In Valen's Name: Dr. Vance Hendricks, a former professor of Dr. Stephen Franklin's, shows up on Babylon 5 for what is presumably a pleasant reunion with his formal pupil. Down in the station's docking bays, however, Hendricks' henchman Nelson Drake kills a station worker in order to smuggle an alien artifact through customs, which sets an ominous tone. Hendricks explains to Franklin he's returned from an archaeological expedition to the dead world of Ikarra VII, where he's discovered pristine artifacts buried deep underground. The artifacts, left by the advanced Ikarran civilization, are based on organic technology, and he needs Franklin's xenobiology expertise--not to mention advance Babylon 5 medlab--to analyze the find. Despite his misgivings--likening the corporate-sponsored rush to explore dead worlds to grave-robbing--Franklin agrees to help. Shortly thereafter, as Drake is unpacking the artifacts, one discharges, affecting Drake. Franklin returns to medlab and is shot by the transforming Drake with an energy blast, knocking him out. The next day, having regained consciousness, Franklin explains to Commander Sinclair and Garibaldi how it appears the alien artifacts are grafting themselves onto Drake and transforming him into some sort of alien warrior. Garibaldi casts doubt on the idea that the artifacts actually cleared customs like Hendricks claimed, to which Hendricks says, "Yo, that was my evil henchman's job. If he killed your dockworker to smuggle them in, I had nothing to do with it." Meanwhile, Drake/Warrior is getting more powerful, and his battle mode recharge time is decreasing. Franklin, studying the remaining artifacts, discovers what is going on: Ikarra had been invaded so many times that the civilization developed technology to create unstoppable warriors to defend their world. Unfortunately, zealots programmed them to destroy anything that wasn't "pure Ikarran," an ideological definition. Naturally, once the alien invasion was beaten back the warriors turned on the Ikarran population, finding none of them "pure." The only warrior not deployed was, in fact, the one Hendricks had discovered and smuggled onto Babylon 5. Realizing the warrior's mission is now to destroy everyone on Babylon 5, Sinclair arms himself and attacks the Ikarran, luring it into a docking bay where it can be vented into space. Once there, Sinclair begins arguing with the warrior, insisting it failed in its mission to defend Ikarra VII, and instead destroyed the world it was created to protect. The artifact accesses the memories of Drake, who'd seen the dead world, and in grief the artifact deactivates itself and separates from Drake. Hendricks explains to Franklin that the corporation funding his research is actually a front for a bioweapons developer, and that if he could confirm the artifacts' use as weapons technology, he could claim a much higher finder's fee. He offers to split the money with Franklin, but Franklin declines the bribe and two security guards take him away. Later, two agents from Earthforce Intelligence show up and confiscate the artifacts for "research."

What Calista Says: Nothing. Calista has declined to provide further written opinions regarding Babylon 5 episodes. "It's too much like homework." Such are the fickle natures of teenagers.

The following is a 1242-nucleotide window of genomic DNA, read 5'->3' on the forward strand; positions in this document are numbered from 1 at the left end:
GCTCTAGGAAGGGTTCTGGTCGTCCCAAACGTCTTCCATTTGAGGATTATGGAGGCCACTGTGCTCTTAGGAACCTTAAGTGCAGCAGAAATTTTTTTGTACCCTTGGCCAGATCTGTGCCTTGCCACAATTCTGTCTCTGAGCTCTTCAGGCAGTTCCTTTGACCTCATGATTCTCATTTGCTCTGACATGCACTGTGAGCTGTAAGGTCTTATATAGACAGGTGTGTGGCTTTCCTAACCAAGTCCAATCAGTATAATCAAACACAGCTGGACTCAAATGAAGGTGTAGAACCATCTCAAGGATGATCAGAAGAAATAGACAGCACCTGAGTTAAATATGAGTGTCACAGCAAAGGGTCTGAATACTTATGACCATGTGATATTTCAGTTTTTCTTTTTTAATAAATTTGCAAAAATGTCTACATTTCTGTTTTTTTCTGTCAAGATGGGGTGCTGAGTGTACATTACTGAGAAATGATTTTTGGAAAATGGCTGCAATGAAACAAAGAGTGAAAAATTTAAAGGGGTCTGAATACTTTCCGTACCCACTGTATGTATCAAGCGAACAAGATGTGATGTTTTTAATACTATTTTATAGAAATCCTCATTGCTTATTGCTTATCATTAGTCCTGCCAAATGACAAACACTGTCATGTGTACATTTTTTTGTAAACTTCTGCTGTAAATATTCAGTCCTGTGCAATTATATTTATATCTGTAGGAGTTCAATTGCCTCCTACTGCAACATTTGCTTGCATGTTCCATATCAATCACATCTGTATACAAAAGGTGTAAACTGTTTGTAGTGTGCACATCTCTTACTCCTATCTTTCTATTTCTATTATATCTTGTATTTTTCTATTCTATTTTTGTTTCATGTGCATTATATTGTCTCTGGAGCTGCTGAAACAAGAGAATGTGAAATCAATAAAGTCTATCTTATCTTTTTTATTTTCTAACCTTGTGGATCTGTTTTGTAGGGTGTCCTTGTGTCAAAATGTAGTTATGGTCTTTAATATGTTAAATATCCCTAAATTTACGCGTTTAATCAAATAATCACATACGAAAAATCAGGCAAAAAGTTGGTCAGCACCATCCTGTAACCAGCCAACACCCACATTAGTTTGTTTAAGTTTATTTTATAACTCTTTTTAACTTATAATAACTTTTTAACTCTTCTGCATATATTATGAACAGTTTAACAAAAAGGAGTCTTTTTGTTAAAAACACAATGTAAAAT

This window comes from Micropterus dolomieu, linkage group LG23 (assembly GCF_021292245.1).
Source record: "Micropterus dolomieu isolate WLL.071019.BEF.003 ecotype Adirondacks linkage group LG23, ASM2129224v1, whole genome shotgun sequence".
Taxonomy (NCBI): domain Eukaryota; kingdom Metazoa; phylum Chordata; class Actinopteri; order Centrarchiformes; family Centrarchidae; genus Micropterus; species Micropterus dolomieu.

What Jayme Says: A run-of-the-mill episode. It's not bad and not great, but relies of many science fiction tropes that we've seen time and again. With a cosmetic rewrite, there's nothing to prevent this script from being used for Star Trek, Farscape, Stargate or Battlestar Galactica. It's that generic, and that's the problem. Thus far in the series, there hasn't been an episode that could only exist within the Babylon 5 universe. Everything is so self-contained within this episode--even the evil henchman Drake survives his transformation and gets to recover off-camera. While the stakes are high, there's no indication the show has any teeth. No partial victories or even serious losses or sacrifice from the protagonists to save the rest of the station. It is standard, episodic television. Also, while this is a Franklin-centric episode, the doctor plays no role in the resolution. Sinclair steps in to save the day. It's not quite deus ex machina, but for Franklin's in-episode character arc, it is awkward. Two small touches that are lost amongst the flash and bang of the episode are nice, however. First is the establishing of the theme that Earth is aggressively scouring the galaxy to acquire the technology of lost civilizations so they won't be at such a military disadvantage against the Minbari or any other alien race ever again. In this episode it seems merely incidental to the plot, but the series will return to it time and again in the future. The second is much more self-aware: Garibaldi takes Sinclair to task for risking his life to lure the Ikarran warrior into the docking bay, pointing out that as commander, Sinclair was needlessly putting his life in jeopardy when Garibaldi or any of the security officers could've accomplished the same thing. Garibaldi points out that many survivors of the Earth-Minbari War have a hero complex and put themselves in danger in an attempt to go out in a blaze of glory. Sinclair acknowledges this and promises to work on it. This neatly addresses the Captain Kirk issue, in which the captain of a starship constantly leads exploration teams into potentially hazardous situations away from the ship, whilst in any rational situation the captain would stay aboard the ship and other officers would lead said mission. The answer to this is, of course, that if the captain is the central focus of the television show, then that actor has to be actively engaged in the plot. Babylon 5 acknowledges the irrationality of the captain's actions here, and posits a reasonable explanation for Sinclair's behavior (and Sheridan's to come).

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Friday, July 04, 2014

Friday Night Videos

Happy 4th of July everyone! For the U.S., this is independence day, the one day of the year where we pretend we don't like the British, but in reality just use it as an excuse to eat too much barbecue, drink too much beer and shoot off fireworks illegally within city limits. Whoo hoo!

Beyond that, I'm not sure what Chris Rea's song "Texas" has to do with the holiday, other than the fact that a cliched, stereotyped vision of Texas has come to represent the U.S. in the eyes of much of the world. Unfortunately, the same can be said for the way the rest of the U.S. views Texas, and even many folks who actually live here. In any event, Rea's video has less to do with the song than pretty much any video I've ever seen to any song. What does a U.S. army post in Germany have to do with Texas? Granted, many of the soldiers stationed there likely spent time at Fort Hood, which is undeniably in Texas; and a great number of German immigrants--including Prince Carl Solms, who founded New Braunfels--came from what is now Germany, but somehow I don't think Rea was getting that obscure with his allusions. Maybe they'd already finished a video for some song called "German Family's Car Breaks Down and American Soldiers Give Them a Big-Ass Coke" when the record company decided that wouldn't be a good lead single and instead went with "Texas," forcing them to re-cut the video to fit a different song. Who knows?

Previously on Friday Night Videos... Henry Lee Summer.